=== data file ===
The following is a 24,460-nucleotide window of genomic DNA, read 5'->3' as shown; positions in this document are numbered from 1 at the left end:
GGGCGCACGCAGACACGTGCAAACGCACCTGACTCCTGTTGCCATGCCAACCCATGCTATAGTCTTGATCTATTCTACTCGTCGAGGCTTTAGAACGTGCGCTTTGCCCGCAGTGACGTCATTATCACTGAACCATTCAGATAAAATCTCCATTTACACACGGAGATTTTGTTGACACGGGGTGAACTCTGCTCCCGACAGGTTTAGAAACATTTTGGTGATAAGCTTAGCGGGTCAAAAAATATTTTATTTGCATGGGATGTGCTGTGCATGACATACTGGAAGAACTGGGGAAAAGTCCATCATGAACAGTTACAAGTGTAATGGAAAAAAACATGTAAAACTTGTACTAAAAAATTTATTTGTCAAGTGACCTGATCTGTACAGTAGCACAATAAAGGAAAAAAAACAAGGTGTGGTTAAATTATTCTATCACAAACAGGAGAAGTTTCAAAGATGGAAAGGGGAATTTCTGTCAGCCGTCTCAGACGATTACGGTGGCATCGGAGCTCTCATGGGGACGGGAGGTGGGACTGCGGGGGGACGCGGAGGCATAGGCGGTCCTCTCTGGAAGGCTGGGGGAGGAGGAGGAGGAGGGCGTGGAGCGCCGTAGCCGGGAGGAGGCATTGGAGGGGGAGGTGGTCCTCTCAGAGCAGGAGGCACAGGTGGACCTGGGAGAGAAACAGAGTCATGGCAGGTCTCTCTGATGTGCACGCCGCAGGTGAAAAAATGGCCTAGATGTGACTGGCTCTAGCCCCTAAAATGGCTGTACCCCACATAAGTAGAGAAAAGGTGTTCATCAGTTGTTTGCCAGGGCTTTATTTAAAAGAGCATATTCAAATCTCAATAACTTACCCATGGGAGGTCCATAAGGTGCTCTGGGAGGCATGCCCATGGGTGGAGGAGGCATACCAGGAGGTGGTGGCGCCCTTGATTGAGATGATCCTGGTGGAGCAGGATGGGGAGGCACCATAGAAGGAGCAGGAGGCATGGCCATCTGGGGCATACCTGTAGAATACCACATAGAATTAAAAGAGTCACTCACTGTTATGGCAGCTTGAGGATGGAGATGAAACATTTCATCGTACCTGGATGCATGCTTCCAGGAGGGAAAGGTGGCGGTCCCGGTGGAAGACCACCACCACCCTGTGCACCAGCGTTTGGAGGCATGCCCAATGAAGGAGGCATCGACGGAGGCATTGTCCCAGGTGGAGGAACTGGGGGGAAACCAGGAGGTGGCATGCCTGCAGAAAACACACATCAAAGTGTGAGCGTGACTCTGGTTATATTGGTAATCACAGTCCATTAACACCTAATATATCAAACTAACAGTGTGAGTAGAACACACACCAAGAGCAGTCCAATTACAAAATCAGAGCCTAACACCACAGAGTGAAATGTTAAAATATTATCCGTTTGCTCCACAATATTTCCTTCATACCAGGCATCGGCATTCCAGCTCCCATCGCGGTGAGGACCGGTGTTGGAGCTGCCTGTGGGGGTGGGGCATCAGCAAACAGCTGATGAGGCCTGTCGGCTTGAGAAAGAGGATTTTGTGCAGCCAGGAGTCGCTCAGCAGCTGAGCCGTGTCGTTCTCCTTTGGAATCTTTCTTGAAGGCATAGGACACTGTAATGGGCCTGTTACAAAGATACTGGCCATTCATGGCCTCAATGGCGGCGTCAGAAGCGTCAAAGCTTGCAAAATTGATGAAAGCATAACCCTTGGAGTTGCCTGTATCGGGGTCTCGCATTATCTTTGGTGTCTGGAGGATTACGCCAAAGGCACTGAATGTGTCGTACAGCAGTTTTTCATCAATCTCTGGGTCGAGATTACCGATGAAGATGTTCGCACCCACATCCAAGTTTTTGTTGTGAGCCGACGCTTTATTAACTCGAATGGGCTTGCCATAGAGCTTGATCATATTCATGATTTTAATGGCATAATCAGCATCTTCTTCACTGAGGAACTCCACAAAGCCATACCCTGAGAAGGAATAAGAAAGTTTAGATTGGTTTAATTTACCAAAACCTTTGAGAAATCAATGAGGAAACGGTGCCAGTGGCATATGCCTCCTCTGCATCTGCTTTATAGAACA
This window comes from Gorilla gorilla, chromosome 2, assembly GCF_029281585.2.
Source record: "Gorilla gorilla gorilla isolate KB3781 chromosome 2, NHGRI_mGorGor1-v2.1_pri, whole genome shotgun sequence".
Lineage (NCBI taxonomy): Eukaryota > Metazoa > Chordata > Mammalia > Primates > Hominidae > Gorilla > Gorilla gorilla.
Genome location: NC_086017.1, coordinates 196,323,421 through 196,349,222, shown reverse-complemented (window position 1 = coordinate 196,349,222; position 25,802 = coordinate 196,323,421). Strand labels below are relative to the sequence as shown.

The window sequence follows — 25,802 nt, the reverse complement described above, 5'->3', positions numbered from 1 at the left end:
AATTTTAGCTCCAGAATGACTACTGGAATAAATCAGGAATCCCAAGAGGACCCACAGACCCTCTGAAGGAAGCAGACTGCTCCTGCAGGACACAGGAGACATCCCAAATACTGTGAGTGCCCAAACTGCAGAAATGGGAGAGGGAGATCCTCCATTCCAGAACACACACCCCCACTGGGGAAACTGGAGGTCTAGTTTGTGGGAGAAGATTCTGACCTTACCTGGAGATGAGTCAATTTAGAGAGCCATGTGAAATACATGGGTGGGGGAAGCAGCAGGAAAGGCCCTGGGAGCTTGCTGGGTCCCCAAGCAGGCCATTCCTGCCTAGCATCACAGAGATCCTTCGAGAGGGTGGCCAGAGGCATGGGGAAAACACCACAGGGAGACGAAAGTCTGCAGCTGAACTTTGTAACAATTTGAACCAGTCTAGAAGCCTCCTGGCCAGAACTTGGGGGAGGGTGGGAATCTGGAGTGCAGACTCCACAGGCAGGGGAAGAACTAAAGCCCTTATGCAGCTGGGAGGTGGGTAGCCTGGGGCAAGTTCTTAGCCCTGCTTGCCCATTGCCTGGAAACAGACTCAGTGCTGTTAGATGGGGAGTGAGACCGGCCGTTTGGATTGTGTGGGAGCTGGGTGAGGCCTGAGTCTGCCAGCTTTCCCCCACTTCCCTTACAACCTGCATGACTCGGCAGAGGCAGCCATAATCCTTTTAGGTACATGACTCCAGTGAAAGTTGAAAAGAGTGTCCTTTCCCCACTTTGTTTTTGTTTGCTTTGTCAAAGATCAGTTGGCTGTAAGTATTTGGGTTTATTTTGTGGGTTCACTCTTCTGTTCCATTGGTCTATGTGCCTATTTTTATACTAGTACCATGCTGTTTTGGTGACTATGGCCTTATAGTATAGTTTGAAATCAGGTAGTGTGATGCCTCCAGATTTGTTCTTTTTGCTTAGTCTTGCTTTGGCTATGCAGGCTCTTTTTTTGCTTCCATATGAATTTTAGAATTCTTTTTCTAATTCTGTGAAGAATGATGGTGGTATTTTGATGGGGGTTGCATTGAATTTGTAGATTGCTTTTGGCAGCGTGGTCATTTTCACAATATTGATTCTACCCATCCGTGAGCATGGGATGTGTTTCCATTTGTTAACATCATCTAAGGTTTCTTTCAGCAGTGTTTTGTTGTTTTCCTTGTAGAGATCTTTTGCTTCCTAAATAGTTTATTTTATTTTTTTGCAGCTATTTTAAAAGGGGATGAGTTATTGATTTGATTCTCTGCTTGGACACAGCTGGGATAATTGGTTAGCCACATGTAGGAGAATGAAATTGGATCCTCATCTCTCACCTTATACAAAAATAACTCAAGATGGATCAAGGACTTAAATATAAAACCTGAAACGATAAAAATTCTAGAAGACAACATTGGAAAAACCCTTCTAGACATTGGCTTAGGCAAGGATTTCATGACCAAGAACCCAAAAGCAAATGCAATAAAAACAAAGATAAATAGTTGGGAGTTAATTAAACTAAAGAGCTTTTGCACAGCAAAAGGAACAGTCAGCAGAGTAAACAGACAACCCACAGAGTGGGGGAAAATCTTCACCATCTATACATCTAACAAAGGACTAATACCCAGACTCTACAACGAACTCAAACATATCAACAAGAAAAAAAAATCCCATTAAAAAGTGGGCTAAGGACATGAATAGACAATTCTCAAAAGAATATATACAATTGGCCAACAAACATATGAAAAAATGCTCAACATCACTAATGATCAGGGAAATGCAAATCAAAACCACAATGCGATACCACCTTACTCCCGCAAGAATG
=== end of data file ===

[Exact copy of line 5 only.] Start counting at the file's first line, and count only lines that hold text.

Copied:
Lineage (NCBI taxonomy): Eukaryota > Metazoa > Chordata > Mammalia > Primates > Hominidae > Gorilla > Gorilla gorilla.